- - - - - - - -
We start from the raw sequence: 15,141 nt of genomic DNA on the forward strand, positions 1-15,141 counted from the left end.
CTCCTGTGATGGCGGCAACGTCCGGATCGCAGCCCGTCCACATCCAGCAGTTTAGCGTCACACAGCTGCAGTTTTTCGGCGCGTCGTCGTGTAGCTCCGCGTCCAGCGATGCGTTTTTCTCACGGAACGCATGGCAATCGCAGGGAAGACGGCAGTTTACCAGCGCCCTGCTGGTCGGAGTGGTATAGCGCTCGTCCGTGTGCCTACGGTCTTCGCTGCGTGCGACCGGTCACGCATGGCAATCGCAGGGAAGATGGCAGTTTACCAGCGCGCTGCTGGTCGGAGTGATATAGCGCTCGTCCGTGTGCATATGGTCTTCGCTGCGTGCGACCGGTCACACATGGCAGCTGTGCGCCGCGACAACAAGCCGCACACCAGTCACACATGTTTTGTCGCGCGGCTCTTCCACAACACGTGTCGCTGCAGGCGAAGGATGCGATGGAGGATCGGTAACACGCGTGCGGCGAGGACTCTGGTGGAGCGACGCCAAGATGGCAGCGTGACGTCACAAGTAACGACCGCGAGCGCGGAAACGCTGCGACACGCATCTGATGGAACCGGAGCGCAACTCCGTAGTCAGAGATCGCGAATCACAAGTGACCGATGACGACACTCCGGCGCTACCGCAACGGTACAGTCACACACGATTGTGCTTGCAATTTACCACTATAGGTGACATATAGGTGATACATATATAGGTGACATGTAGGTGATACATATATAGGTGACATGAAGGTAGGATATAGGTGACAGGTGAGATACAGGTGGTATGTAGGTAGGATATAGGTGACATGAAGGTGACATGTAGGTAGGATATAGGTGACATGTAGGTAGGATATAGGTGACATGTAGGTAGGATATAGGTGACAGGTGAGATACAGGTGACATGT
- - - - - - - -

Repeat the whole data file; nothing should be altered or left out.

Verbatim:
We start from the raw sequence: 15,141 nt of genomic DNA on the forward strand, positions 1-15,141 counted from the left end.
CTCCTGTGATGGCGGCAACGTCCGGATCGCAGCCCGTCCACATCCAGCAGTTTAGCGTCACACAGCTGCAGTTTTTCGGCGCGTCGTCGTGTAGCTCCGCGTCCAGCGATGCGTTTTTCTCACGGAACGCATGGCAATCGCAGGGAAGACGGCAGTTTACCAGCGCCCTGCTGGTCGGAGTGGTATAGCGCTCGTCCGTGTGCCTACGGTCTTCGCTGCGTGCGACCGGTCACGCATGGCAATCGCAGGGAAGATGGCAGTTTACCAGCGCGCTGCTGGTCGGAGTGATATAGCGCTCGTCCGTGTGCATATGGTCTTCGCTGCGTGCGACCGGTCACACATGGCAGCTGTGCGCCGCGACAACAAGCCGCACACCAGTCACACATGTTTTGTCGCGCGGCTCTTCCACAACACGTGTCGCTGCAGGCGAAGGATGCGATGGAGGATCGGTAACACGCGTGCGGCGAGGACTCTGGTGGAGCGACGCCAAGATGGCAGCGTGACGTCACAAGTAACGACCGCGAGCGCGGAAACGCTGCGACACGCATCTGATGGAACCGGAGCGCAACTCCGTAGTCAGAGATCGCGAATCACAAGTGACCGATGACGACACTCCGGCGCTACCGCAACGGTACAGTCACACACGATTGTGCTTGCAATTTACCACTATAGGTGACATATAGGTGATACATATATAGGTGACATGTAGGTGATACATATATAGGTGACATGAAGGTAGGATATAGGTGACAGGTGAGATACAGGTGGTATGTAGGTAGGATATAGGTGACATGAAGGTGACATGTAGGTAGGATATAGGTGACATGTAGGTAGGATATAGGTGACATGTAGGTAGGATATAGGTGACAGGTGAGATACAGGTGACATGT